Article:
Nuts are full of protein, vitamin E and zinc. A cup of roasted almonds offers 6.8 mg of vitamin E. If you think you don’t like nuts, maybe you just need to find the right kind for your taste buds. Nuts also can be used in many different ways throughout the day, including in:

— Salads.

— Smoothies — almonds are particularly good for smoothies.

— Trail mix.

Red Pepper

When’s the last time you had red pepper? Nutrition experts praise this versatile veggie, as one cup has more than 300% of the recommended daily allowance of vitamin C. That can help you get better more quickly if you get sick. A few prep ideas for red peppers:

— Add red peppers to soups.

Add red peppers to salads.

— Roast them as a side dish.

— Slice up peppers and snack on them with hummus.


One medium tomato contains 18.9 mg of vitamin C. It also has vitamin A and an antioxidant called lycopene that helps protect heart health. In addition to all the common uses of tomato, a tomato soup may be just what you need when you’re ill, Gradney says. Tomato soup can help you boost your fluid intake, which is important when you have a cold or flu.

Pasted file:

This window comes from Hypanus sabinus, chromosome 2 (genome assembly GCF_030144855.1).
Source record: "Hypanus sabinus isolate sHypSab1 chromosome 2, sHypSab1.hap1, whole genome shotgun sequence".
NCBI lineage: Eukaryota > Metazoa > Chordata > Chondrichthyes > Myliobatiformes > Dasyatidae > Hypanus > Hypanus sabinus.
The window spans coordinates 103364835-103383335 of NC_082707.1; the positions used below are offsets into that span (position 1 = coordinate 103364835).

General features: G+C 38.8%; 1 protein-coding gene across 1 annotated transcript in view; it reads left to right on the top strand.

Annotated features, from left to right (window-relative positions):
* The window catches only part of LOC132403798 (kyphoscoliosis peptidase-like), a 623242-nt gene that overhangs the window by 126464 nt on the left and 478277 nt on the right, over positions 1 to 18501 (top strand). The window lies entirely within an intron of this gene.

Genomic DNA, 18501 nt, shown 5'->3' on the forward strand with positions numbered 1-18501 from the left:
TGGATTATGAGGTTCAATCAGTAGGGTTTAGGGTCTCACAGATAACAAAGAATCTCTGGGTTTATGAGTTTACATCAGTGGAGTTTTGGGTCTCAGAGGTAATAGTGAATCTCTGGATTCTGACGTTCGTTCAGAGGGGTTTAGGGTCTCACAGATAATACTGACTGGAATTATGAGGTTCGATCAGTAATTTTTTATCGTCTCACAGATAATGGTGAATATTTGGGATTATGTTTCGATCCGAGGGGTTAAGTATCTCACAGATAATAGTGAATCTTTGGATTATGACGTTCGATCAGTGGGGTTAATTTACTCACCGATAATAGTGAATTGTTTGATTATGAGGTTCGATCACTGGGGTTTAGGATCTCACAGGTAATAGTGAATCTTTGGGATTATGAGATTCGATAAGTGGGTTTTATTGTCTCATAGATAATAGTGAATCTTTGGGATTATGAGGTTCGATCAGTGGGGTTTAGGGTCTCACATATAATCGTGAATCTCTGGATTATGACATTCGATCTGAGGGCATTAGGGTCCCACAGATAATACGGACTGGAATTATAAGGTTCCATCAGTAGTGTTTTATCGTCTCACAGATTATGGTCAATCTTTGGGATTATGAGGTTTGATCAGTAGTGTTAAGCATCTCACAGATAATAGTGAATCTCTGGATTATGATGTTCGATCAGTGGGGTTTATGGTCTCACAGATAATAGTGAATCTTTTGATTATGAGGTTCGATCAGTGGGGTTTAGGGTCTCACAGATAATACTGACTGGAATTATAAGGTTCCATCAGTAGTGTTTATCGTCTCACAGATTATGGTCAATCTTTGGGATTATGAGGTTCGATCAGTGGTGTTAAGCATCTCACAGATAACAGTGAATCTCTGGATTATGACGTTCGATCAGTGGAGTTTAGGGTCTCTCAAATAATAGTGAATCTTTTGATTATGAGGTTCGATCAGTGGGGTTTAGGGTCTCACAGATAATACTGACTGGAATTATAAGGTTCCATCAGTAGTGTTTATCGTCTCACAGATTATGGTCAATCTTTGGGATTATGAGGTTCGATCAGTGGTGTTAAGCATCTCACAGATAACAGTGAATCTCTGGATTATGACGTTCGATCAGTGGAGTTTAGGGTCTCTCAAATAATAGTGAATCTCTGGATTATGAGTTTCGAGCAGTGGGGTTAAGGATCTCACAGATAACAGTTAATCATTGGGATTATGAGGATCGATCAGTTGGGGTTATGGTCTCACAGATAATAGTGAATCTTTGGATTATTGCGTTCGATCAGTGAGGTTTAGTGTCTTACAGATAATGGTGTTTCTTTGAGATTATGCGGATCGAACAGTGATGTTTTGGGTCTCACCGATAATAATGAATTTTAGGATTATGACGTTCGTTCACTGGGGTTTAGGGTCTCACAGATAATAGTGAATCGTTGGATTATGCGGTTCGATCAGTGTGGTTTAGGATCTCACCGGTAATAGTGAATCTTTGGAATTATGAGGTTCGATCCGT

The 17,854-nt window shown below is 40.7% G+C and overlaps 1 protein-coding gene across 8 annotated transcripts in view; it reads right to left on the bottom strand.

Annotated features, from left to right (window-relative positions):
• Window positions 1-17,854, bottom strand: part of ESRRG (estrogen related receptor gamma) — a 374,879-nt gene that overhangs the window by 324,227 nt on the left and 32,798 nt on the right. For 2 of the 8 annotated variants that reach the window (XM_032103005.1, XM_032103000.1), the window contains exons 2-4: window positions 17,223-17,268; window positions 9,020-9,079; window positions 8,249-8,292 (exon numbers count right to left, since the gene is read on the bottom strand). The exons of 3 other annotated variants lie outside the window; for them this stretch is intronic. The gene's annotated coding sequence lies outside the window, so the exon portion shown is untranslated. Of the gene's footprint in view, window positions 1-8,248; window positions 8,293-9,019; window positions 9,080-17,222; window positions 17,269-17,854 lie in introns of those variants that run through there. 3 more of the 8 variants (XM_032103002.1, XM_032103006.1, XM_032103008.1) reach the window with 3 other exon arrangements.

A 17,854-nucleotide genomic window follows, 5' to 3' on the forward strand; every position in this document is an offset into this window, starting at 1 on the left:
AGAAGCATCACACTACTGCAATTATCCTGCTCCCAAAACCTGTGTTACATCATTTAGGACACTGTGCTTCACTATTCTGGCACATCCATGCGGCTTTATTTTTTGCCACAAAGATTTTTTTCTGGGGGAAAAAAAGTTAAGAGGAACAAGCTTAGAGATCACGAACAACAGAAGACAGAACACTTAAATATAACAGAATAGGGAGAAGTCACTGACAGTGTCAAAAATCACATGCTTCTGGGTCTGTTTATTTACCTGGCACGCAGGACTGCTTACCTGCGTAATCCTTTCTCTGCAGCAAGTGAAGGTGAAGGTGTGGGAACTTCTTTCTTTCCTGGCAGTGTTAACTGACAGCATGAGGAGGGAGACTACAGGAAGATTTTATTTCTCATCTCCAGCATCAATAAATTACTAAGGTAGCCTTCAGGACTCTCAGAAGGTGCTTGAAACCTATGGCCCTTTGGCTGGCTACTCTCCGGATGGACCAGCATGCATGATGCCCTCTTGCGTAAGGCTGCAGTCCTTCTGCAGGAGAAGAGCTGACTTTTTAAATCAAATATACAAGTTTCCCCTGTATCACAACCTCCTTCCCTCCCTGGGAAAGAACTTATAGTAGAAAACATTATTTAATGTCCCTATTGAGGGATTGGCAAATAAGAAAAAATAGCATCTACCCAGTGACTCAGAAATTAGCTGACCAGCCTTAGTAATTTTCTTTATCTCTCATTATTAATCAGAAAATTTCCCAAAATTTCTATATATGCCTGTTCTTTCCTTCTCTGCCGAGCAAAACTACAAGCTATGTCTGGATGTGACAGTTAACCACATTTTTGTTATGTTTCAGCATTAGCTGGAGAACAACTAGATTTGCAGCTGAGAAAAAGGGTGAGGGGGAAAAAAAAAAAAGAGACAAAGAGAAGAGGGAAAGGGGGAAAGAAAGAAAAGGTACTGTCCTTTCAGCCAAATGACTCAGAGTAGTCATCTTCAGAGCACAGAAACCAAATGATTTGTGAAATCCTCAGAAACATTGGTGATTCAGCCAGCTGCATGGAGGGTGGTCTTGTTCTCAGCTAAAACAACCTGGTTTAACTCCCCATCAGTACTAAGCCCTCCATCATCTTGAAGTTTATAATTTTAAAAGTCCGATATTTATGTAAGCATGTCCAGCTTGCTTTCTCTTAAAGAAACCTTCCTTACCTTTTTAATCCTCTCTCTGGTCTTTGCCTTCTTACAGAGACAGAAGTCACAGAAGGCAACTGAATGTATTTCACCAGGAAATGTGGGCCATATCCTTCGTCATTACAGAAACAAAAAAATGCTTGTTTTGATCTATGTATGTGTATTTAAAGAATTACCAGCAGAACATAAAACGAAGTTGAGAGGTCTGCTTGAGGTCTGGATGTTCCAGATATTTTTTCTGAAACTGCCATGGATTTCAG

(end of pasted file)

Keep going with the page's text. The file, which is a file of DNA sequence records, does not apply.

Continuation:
Yogurt or Kefir

Yogurt and kefir (a cultured milk product) are both rich in protein and vitamin D. They also provide your gut with healthy bacteria. Having a healthy gut can help you ward off viruses. Choose yogurt or kefir as part of your breakfast or as a snack. Buy yogurt with less sugar to help lower your sugar intake.

Other Tips to Fight Off a Cold or Flu

— Make sure you get enough sleep. Most adults need seven to eight hours a night, and you may need more if you’re sick.

— Move your body daily, Passerrello advises. The current recommendation for adults is 150 minutes of moderate activity a week, which breaks down to 30 minutes daily, five days a week.

— Do your best to manage stress.

— Wash your hands frequently to help prevent getting sick or to lower the spread of illness to others if you’re sick.

More from U.S. News

Signs of a Cold You Shouldn’t Ignore

Top Pharmacist-Recommended Cough, Cold and Allergy Medicines

Common Childhood Respiratory Diseases

Here’s What You Should Eat to Fight Off Colds and the Flu originally appeared on